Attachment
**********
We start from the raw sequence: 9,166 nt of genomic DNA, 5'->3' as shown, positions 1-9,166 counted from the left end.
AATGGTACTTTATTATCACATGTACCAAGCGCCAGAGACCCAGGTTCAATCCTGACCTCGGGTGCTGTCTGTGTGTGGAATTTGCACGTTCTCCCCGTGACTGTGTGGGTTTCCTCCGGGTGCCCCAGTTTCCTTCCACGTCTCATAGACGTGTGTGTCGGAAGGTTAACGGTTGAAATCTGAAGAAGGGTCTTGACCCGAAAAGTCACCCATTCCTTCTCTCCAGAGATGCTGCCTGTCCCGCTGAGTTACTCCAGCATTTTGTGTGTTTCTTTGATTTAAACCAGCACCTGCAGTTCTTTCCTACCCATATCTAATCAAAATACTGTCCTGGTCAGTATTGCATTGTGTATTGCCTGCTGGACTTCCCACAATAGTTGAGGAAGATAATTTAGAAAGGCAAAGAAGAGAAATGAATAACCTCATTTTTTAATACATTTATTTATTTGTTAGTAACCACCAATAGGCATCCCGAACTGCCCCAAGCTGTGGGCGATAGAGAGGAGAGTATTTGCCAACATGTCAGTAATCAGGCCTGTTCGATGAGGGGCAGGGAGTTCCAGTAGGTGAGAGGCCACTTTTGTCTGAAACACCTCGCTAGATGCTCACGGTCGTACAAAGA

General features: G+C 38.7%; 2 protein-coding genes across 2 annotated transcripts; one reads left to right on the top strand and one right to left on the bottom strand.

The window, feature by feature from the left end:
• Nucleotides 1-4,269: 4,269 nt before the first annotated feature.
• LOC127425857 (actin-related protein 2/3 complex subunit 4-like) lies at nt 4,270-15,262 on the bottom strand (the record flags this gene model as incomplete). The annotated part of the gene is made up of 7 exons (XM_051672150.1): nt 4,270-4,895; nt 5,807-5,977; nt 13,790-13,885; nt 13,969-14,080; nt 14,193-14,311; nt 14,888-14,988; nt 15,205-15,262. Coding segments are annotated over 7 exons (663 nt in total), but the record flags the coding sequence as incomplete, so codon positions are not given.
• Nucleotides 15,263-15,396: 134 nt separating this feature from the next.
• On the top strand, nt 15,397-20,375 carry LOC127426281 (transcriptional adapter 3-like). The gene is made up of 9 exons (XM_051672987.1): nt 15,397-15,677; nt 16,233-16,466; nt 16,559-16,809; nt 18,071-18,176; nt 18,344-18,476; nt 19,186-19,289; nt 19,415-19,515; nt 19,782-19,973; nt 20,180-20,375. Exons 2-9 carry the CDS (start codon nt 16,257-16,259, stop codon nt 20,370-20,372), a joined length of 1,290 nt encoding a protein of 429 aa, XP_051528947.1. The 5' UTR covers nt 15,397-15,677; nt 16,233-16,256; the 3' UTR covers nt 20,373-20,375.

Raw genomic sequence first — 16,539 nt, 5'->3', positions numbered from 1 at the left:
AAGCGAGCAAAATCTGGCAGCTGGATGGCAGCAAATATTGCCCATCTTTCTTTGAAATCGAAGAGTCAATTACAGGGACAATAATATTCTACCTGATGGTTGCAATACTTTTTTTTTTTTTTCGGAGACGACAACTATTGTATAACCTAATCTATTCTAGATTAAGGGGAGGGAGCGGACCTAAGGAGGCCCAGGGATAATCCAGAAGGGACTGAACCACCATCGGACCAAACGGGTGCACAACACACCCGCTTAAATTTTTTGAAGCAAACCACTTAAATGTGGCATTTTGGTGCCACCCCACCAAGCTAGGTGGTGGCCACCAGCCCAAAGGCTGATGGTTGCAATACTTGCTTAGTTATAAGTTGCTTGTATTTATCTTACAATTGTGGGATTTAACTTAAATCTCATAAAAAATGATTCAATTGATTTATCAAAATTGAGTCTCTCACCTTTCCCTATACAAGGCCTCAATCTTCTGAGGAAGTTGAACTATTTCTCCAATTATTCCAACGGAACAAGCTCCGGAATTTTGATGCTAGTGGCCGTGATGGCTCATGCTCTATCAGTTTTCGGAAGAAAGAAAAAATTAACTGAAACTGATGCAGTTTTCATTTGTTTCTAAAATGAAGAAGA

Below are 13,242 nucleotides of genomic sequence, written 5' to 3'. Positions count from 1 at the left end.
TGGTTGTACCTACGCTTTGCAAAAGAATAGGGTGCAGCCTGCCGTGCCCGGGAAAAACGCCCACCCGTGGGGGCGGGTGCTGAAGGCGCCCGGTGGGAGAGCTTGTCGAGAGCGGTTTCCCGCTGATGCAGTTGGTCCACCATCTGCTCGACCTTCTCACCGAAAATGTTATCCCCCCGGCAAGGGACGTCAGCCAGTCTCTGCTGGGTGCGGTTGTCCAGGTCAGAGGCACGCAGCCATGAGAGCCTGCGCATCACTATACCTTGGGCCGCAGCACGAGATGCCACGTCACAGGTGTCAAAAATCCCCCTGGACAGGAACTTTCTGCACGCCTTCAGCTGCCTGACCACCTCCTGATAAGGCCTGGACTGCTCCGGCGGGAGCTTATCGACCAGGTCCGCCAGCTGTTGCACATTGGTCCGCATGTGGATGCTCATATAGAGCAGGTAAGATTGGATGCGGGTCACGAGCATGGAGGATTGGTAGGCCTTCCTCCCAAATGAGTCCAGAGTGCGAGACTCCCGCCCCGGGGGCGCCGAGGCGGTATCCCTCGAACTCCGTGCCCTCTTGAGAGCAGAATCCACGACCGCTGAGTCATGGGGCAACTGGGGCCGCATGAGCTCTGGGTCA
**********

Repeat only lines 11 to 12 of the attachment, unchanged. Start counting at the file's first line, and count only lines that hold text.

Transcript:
Below are 13,242 nucleotides of genomic sequence, written 5' to 3'. Positions count from 1 at the left end.
TGGTTGTACCTACGCTTTGCAAAAGAATAGGGTGCAGCCTGCCGTGCCCGGGAAAAACGCCCACCCGTGGGGGCGGGTGCTGAAGGCGCCCGGTGGGAGAGCTTGTCGAGAGCGGTTTCCCGCTGATGCAGTTGGTCCACCATCTGCTCGACCTTCTCACCGAAAATGTTATCCCCCCGGCAAGGGACGTCAGCCAGTCTCTGCTGGGTGCGGTTGTCCAGGTCAGAGGCACGCAGCCATGAGAGCCTGCGCATCACTATACCTTGGGCCGCAGCACGAGATGCCACGTCACAGGTGTCAAAAATCCCCCTGGACAGGAACTTTCTGCACGCCTTCAGCTGCCTGACCACCTCCTGATAAGGCCTGGACTGCTCCGGCGGGAGCTTATCGACCAGGTCCGCCAGCTGTTGCACATTGGTCCGCATGTGGATGCTCATATAGAGCAGGTAAGATTGGATGCGGGTCACGAGCATGGAGGATTGGTAGGCCTTCCTCCCAAATGAGTCCAGAGTGCGAGACTCCCGCCCCGGGGGCGCCGAGGCGGTATCCCTCGAACTCCGTGCCCTCTTGAGAGCAGAATCCACGACCGCTGAGTCATGGGGCAACTGGGGCCGCATGAGCTCTGGGTCA